We were low on 10-frame lids, so we’d temporarily double stacked some NUCs.   Three of them were jam-packed, and I moved them to 10-frame boxes and even added supers to two of them.   I didn’t see any small hive beetles yet, but I know they’re coming.   Actually, they are probably already down at the lower apiary, but I still have 8 hives to check in the new location before I head down there.  So far, the landscape fabric below the hives appears to be making a difference — or maybe it’s just the sunnier location.

English Hive - June 2018
English Hive – June 2018

It’s clearly been a good spring as areas that were clear spring break now have weeds taller than I.  I had to cut a path to my hive before I could see if they have a new queen (they do).  I’m waiting for a rain shower that will keep the girls inside to cut the weeds in front of the hive, but I may have to just suit up and sweat my way through that little patch one evening before I come inside.    While they are not mean bees, they are a little more animated than I am used to from that hive and I don’t plan to sit outside after stirring them up.   That said, they allowed me to do a full inspection this morning and any day without a sting is a good day.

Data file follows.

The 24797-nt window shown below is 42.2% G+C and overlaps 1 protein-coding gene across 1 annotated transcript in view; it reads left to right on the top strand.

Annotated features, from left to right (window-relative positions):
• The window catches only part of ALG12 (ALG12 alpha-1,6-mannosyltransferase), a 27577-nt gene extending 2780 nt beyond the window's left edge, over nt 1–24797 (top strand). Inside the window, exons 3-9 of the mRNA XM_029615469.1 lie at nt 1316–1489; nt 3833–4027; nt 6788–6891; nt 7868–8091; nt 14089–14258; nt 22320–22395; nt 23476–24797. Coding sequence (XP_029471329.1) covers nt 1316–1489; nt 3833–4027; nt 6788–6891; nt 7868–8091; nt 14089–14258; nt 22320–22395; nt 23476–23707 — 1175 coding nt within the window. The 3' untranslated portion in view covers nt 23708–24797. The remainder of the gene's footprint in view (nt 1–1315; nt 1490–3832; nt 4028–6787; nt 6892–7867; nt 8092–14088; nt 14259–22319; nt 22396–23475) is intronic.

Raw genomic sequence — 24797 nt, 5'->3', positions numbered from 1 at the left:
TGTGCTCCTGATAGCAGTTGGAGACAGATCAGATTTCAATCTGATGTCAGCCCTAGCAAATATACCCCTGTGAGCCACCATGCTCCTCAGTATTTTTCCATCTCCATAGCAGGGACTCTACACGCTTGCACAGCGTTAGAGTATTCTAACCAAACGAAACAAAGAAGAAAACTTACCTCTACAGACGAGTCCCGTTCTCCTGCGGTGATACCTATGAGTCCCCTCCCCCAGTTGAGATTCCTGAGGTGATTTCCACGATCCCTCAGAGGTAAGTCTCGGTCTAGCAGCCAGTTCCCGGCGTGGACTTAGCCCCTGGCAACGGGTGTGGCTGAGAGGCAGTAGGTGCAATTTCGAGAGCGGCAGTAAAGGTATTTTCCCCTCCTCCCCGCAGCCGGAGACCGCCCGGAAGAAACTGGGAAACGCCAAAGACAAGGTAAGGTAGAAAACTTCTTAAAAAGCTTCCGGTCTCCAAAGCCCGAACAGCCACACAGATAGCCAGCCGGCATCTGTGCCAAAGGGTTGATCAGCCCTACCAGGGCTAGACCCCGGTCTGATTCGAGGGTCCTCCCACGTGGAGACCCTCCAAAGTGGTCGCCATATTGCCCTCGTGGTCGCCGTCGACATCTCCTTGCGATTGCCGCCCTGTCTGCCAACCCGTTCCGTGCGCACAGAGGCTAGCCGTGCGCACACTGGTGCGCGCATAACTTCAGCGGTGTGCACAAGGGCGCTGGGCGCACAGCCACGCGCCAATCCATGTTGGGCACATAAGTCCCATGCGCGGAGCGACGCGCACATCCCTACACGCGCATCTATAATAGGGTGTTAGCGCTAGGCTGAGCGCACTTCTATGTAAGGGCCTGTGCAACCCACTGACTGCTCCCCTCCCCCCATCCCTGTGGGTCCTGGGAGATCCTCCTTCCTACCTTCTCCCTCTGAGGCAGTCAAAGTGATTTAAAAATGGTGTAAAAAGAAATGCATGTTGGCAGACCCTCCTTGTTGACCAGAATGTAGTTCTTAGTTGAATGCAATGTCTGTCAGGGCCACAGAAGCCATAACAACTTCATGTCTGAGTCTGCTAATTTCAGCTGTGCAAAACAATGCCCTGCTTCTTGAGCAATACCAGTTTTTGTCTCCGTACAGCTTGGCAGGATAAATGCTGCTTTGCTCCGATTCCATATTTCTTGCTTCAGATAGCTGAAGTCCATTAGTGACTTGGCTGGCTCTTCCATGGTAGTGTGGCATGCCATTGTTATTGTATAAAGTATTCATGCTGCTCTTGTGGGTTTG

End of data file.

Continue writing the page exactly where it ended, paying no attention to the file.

Talking of stings, Bill Turnbull’s book Confessions of a Bad Beekeeper includes hilarious tales of bee stings and the incompletely thought through decisions that led to them in a way that makes me feel good about my own mistakes while imparting some basic knowledge for people interested in the sometimes crazy hobby / business of beekeeping.   It’s an easy read and perfect for my tired brain one week into summer break.    Anyone who describes a bee stinger as a hammer with a thumbtack attached (page 5) clearly knows what he’s talking about, and a sting to the face for a television host certainly has more repercussions than a sting to a face of a teacher who only has an audience of 100 or so on any given day!

I am greatly enjoying my active days at the farm.    I still can’t quite believe that I get to stay here once school starts.   The real work of getting the infrastructure in place for me to do so will start next week when Hubby arrives and we get to do fun things like install a new septic system!  I guess that’s better than having to dig up an old one, and the new mini-home will be well worth the effort.   The RV has served us well for two years, but things going scratch-scratch in the walls at 1:00 a.m. do not make for a good night’s sleep!   Scratch-scratch is better than city life — at least until I come face to face with whatever it is!

Bees · Construction · Honey · Lazer Creek Apiary · Natural Food Sources

Buckwheat, and Carrots, and Bees, oh my….

Carrot flowers
Carrot plants in bloom